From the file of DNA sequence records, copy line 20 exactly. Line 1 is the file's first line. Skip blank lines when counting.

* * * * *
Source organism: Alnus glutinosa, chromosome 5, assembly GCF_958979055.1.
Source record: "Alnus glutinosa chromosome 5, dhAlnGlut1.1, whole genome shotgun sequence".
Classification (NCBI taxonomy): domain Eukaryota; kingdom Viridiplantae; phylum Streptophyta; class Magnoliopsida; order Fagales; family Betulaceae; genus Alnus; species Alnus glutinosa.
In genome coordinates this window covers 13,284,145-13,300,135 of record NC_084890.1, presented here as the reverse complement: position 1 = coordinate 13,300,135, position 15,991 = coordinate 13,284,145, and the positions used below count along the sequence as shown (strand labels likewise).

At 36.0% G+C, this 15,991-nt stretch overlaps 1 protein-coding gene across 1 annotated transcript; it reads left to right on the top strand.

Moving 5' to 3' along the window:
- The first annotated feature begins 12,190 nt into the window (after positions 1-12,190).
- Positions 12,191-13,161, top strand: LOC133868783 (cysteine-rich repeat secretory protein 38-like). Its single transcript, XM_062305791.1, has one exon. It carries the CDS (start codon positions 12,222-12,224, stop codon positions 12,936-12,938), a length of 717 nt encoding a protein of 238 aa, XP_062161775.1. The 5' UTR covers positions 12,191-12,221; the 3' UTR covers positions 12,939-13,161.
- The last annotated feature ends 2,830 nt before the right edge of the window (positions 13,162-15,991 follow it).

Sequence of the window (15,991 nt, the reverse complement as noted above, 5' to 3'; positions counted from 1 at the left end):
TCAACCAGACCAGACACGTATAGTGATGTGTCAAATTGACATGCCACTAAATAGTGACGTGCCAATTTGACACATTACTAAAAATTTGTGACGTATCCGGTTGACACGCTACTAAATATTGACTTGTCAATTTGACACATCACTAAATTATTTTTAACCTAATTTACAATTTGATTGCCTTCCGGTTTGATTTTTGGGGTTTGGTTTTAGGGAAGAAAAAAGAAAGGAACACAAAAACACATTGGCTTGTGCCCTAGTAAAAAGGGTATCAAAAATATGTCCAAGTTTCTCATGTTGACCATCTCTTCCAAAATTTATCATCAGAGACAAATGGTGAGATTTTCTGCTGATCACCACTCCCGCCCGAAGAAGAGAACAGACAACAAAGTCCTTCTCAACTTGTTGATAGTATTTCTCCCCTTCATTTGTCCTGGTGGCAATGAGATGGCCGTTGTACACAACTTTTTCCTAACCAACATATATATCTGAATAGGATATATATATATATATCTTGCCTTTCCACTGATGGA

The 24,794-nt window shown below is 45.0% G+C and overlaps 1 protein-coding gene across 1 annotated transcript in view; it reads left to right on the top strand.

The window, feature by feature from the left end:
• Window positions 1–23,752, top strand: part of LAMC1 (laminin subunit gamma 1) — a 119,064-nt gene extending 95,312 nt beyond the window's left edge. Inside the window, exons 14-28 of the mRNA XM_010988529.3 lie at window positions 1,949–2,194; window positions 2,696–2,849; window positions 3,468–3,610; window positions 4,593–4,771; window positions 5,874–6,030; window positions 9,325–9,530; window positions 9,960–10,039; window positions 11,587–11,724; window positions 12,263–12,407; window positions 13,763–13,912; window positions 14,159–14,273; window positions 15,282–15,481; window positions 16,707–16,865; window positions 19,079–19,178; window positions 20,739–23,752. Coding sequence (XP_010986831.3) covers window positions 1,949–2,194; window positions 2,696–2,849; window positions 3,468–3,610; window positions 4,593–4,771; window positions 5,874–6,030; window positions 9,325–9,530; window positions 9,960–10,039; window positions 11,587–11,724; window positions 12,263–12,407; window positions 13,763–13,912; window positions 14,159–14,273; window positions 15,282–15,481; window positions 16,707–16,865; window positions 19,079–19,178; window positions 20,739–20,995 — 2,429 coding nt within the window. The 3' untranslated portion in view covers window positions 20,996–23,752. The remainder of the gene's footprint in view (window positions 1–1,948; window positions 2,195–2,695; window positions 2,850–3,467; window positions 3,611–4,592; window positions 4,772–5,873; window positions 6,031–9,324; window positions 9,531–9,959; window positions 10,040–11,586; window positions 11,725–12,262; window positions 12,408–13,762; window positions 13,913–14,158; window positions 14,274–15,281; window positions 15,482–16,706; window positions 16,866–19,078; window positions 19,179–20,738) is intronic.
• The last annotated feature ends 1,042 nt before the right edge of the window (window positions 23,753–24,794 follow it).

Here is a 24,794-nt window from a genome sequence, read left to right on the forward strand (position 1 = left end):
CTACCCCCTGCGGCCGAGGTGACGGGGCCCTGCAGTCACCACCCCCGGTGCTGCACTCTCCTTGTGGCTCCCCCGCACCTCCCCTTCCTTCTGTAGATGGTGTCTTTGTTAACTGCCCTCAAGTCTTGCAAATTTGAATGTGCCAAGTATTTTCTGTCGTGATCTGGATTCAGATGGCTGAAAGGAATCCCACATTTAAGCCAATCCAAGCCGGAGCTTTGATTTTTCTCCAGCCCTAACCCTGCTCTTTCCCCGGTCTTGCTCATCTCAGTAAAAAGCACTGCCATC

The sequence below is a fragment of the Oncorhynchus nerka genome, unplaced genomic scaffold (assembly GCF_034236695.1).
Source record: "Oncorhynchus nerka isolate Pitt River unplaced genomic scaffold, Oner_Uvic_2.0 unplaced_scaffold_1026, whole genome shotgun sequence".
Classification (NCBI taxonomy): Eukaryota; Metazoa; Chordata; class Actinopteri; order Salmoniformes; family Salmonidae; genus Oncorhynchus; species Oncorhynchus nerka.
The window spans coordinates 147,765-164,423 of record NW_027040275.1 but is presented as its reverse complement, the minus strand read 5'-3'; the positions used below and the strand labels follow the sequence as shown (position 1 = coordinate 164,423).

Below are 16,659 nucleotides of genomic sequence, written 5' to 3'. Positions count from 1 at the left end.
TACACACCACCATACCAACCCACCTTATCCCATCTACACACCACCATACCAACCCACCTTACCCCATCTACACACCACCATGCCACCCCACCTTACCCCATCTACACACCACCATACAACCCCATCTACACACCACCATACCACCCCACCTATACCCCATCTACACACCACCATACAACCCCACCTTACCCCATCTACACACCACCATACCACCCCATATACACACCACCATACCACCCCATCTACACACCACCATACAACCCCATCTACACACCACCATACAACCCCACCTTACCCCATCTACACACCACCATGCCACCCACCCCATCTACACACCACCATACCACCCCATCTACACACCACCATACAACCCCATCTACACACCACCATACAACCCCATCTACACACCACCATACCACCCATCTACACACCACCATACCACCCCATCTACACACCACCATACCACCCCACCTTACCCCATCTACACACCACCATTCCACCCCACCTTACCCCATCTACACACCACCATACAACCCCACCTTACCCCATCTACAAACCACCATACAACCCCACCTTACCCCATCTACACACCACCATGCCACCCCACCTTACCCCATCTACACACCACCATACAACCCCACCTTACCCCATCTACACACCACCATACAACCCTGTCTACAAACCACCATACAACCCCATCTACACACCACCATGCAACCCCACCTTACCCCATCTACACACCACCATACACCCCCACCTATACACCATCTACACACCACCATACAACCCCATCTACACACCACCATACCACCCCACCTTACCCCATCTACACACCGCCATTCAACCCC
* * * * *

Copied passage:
Classification (NCBI taxonomy): Eukaryota; Metazoa; Chordata; class Actinopteri; order Salmoniformes; family Salmonidae; genus Oncorhynchus; species Oncorhynchus nerka.